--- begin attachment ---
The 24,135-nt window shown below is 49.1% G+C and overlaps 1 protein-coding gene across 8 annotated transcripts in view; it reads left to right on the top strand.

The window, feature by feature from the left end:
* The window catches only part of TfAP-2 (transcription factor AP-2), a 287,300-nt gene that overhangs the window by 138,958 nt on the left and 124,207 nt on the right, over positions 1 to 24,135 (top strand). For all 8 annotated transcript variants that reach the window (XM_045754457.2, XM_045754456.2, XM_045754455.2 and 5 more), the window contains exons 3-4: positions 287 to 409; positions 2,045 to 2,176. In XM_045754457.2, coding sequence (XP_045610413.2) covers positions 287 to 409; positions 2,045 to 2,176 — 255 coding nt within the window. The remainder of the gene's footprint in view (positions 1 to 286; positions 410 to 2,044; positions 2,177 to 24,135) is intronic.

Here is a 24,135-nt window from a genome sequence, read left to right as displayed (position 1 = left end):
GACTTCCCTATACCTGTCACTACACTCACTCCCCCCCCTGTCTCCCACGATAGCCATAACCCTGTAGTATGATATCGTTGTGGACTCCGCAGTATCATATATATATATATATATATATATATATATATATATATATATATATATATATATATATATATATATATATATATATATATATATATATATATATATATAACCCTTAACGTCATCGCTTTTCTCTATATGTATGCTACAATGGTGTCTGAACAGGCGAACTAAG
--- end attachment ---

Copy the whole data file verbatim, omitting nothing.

The 24,135-nt window shown below is 49.1% G+C and overlaps 1 protein-coding gene across 8 annotated transcripts in view; it reads left to right on the top strand.

The window, feature by feature from the left end:
* The window catches only part of TfAP-2 (transcription factor AP-2), a 287,300-nt gene that overhangs the window by 138,958 nt on the left and 124,207 nt on the right, over positions 1 to 24,135 (top strand). For all 8 annotated transcript variants that reach the window (XM_045754457.2, XM_045754456.2, XM_045754455.2 and 5 more), the window contains exons 3-4: positions 287 to 409; positions 2,045 to 2,176. In XM_045754457.2, coding sequence (XP_045610413.2) covers positions 287 to 409; positions 2,045 to 2,176 — 255 coding nt within the window. The remainder of the gene's footprint in view (positions 1 to 286; positions 410 to 2,044; positions 2,177 to 24,135) is intronic.

Here is a 24,135-nt window from a genome sequence, read left to right as displayed (position 1 = left end):
GACTTCCCTATACCTGTCACTACACTCACTCCCCCCCCTGTCTCCCACGATAGCCATAACCCTGTAGTATGATATCGTTGTGGACTCCGCAGTATCATATATATATATATATATATATATATATATATATATATATATATATATATATATATATATATATATATATATATATATATATATATATATATATATATAACCCTTAACGTCATCGCTTTTCTCTATATGTATGCTACAATGGTGTCTGAACAGGCGAACTAAG